Brad Holton: We actually will kind of back up and say, okay, we got to call it on that one. I think it was a Monday morning, 7:38 a.m., and it was actually a dealer group that we had given a proposal to earlier that June. This was in December, I think. So we'd kind of been in touch with them and they called and said, okay, so that stuff you told us that could happen if we didn't completely get everything in place and overhaul. This is what you meant. And I said, Yeah, this is what we're talking about. So all we knew at that point was something was wrong. Not a single computer worked. All the servers, I mean, everything email was down, everything was down. So we got engaged around 7:30 and, you know, wake everybody up, get everybody go on, you know, and let's get the team going. So, you know, we sent guys to the to all the stores and tried to figure out, you know, as fast as we could what was going on. We were able to actually as we were cleaning things up, we were able to trace it back to see how it actually happened. And it had happened through that same email platform I mentioned earlier where a finance manager had gotten an email he thought came from the controller, clicked on it, saw a little thing pop up, didn't think much about a little bit, just a little rectangle popped up and then went away. That was it was on Thursday, about 4:35 when he clicked on that. And by 4:39 we were able to see that things had already been downloaded. His computer, they were already scanning and they already dumped all of his email, already dumped his passwords, all that sort of stuff. By Friday, we could see that it was reaching out to other computers, scanning the network once again, fully automated. Still, no, nobody was involved. You know, it had already kind of started to penetrate some of the servers. And then Saturday evening we were able to see in the logs notes that showed that people were actually logging in now from overseas.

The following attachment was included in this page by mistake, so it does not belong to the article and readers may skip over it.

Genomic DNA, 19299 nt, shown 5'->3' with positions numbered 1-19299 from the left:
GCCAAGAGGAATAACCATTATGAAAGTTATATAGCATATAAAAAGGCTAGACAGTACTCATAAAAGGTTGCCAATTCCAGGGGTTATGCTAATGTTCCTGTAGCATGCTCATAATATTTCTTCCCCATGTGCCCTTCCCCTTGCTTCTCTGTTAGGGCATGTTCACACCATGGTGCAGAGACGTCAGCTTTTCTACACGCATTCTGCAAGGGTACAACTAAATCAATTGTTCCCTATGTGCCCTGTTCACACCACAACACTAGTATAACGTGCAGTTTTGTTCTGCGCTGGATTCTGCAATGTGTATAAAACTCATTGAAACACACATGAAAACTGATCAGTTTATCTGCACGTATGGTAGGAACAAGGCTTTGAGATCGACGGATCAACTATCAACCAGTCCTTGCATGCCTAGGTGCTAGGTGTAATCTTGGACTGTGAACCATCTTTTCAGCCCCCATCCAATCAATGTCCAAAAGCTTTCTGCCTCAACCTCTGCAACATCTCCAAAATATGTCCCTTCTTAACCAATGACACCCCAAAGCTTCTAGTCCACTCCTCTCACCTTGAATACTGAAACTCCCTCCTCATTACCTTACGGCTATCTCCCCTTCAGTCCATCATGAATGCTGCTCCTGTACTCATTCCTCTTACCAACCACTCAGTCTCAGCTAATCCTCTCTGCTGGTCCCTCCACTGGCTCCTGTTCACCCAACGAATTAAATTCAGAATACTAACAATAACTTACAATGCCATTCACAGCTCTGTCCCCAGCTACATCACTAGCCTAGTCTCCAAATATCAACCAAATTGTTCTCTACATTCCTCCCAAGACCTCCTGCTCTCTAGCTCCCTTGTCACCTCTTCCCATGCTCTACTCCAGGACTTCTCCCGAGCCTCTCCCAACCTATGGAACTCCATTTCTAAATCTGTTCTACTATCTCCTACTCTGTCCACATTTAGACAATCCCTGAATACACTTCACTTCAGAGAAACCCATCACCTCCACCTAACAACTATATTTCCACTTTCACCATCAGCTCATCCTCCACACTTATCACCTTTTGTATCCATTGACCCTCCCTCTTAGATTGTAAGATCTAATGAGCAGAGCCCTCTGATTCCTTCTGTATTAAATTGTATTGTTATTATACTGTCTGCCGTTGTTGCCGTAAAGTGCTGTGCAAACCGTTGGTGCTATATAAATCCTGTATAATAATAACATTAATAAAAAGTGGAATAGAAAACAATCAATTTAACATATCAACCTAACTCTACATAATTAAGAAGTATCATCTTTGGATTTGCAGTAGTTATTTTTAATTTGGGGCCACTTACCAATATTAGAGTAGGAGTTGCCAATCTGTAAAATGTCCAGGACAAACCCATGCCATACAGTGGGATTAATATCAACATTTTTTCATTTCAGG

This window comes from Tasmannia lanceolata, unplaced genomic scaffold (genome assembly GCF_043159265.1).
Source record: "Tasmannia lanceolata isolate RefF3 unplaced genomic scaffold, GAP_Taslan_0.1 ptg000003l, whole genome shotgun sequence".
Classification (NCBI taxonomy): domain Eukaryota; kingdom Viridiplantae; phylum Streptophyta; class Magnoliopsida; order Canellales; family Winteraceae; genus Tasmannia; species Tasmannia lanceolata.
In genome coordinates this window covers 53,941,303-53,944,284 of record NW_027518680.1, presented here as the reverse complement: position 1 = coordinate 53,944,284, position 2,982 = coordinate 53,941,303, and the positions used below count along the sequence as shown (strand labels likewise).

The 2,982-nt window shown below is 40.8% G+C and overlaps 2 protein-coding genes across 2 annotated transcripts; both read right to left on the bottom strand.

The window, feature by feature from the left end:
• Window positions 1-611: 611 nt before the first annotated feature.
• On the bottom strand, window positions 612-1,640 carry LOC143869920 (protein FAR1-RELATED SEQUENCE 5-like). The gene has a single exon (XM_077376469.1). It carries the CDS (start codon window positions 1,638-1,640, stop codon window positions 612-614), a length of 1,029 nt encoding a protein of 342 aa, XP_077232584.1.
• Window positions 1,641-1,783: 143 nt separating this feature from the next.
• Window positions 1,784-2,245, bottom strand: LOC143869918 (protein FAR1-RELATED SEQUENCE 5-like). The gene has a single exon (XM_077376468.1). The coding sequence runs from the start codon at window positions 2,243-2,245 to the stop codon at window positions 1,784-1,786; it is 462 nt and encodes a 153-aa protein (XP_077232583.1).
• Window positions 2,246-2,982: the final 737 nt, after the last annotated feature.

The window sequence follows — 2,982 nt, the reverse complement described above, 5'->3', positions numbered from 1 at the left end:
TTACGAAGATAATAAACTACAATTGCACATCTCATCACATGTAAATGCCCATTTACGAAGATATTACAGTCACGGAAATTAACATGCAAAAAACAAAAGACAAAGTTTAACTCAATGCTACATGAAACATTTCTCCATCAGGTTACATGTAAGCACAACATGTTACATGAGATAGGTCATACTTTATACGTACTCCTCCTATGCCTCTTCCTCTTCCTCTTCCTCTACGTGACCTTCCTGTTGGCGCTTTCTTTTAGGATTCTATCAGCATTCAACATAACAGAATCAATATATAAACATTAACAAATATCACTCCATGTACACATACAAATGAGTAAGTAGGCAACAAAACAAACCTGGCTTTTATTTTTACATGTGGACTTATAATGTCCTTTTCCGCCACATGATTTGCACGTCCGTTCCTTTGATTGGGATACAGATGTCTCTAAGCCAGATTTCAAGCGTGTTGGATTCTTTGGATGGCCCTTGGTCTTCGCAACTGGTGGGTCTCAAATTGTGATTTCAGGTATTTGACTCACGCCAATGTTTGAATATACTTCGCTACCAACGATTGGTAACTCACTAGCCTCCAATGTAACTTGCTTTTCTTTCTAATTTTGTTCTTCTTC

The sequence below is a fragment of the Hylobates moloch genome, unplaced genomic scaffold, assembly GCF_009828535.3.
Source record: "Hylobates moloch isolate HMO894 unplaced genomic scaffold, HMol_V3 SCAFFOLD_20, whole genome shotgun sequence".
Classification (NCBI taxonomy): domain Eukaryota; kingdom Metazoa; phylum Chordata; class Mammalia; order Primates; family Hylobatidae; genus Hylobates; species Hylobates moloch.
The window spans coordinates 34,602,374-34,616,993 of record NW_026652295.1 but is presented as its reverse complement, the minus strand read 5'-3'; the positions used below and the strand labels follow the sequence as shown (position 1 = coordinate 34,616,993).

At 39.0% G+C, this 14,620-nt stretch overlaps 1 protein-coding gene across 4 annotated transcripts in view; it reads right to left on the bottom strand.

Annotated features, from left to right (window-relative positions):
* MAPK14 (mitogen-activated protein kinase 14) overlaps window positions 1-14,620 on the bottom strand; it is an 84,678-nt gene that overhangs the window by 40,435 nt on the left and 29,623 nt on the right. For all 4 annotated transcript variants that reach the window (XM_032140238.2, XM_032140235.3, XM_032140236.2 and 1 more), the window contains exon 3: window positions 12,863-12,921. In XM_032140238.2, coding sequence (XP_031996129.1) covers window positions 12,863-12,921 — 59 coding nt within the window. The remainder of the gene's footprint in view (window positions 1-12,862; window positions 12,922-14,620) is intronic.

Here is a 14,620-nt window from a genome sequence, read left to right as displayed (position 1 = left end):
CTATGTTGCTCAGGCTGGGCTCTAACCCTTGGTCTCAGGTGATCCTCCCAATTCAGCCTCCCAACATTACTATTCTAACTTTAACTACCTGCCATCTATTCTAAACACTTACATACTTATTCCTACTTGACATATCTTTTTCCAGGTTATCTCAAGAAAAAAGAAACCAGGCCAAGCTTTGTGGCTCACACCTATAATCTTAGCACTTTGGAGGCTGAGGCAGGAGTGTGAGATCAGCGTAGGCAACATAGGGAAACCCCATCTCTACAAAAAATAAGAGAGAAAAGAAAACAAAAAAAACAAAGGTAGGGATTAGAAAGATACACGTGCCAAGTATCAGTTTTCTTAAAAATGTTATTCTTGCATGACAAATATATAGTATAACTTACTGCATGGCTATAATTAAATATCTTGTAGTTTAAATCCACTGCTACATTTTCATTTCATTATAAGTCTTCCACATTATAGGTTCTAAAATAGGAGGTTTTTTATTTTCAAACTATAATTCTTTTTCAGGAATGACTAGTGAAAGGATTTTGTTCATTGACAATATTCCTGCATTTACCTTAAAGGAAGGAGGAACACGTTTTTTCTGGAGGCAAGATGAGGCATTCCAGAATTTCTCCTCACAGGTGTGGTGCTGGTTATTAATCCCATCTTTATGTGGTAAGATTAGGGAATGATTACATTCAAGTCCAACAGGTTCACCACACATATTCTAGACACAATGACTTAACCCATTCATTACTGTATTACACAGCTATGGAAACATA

We knew it was Eastern Europe. Some of the tools they used had Russian alphabet in it. So we kind of had a pretty good idea who are hacker was. And then once we were able to see the file extensions, the way they encrypted things, we're able to actually drill right down. It was actually a group that was affiliated with the FSB in Russia, was called Grimm Spider was their online moniker. They went by and it was figured all that out but the dealer what he experienced from Monday morning until we'll call it Thursday he was pretty much not doing anything at all. So we overnighted, I think 200 PCs. We started wiping PCs that we could started locking down servers. He basically every single device they had had been encrypted. When I say encrypted, they actually encrypted the operating system itself, the user files. So when you tried to try to turn the computer on and log in, it would just air out. So nothing worked at all. All the servers were gone. Unfortunately, they did not have good backups out of all of their stuff. They might have had 10% backed up 15%, something like that. So we did lose a ton of data. Luckily, they did not exfiltrate data ahead of time, so we were able to go back and look through all the logs, look at the firewall logs, look at all the traffic going out. And we were able to determine that they did not package any data and exfiltrate it out in that case. So we didn't have that double extortion situation. We just had the initial extortion. We wound up destroying just basically everything and starting over. We lit a match, just rebuilt everything. It took about three weeks for them to be 100% operational. So by Thursday, we had, you know, maybe two PCs in each service drive, you know, one or two PCs in sales, one or two PCs in finance. We had each business function restored, but it was limping along. And even then it was very painful. You know, email had to be completely rebuilt from scratch. It was all gone. So, you know, it was just one thing after another. We had to put back together and we had to prioritize who was going to get what. And, you know, just simple things. You know, we think about like office, reloading office and all the PCs and then, you know, all the saved passwords you had on the PCs because everybody just put their passwords in Chrome. And, you know, it was just all these pain points that it took to get them back to work. It's a very long process.
Nikhil Kalani: I'll add a little bit more to what Brad said here. You know, once an attack happens, now's the time where you can't afford to hesitate. And how are you going to respond to the fluency of response is needed. So working with a professional who's done this dozens and dozens or hundreds of times and has got the fluency in the tools, no hesitation. That's what's needed during an incident response. It's very difficult otherwise for a business to kind of figure this out. This is the first time I've ever seen this happen.
Shawn Leibold: We've said that, you know, if a dealership has the right infrastructure, the right IT infrastructure in place, the cybersecurity pieces in place, you know, how could these attacks be mitigated if they can or can't they or I mean, they think they're good, right?